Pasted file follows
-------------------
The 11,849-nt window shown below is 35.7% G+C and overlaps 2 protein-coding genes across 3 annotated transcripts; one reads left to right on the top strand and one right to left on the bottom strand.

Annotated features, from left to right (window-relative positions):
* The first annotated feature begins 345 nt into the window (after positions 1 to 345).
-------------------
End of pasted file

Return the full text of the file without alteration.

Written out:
The 11,849-nt window shown below is 35.7% G+C and overlaps 2 protein-coding genes across 3 annotated transcripts; one reads left to right on the top strand and one right to left on the bottom strand.

Annotated features, from left to right (window-relative positions):
* The first annotated feature begins 345 nt into the window (after positions 1 to 345).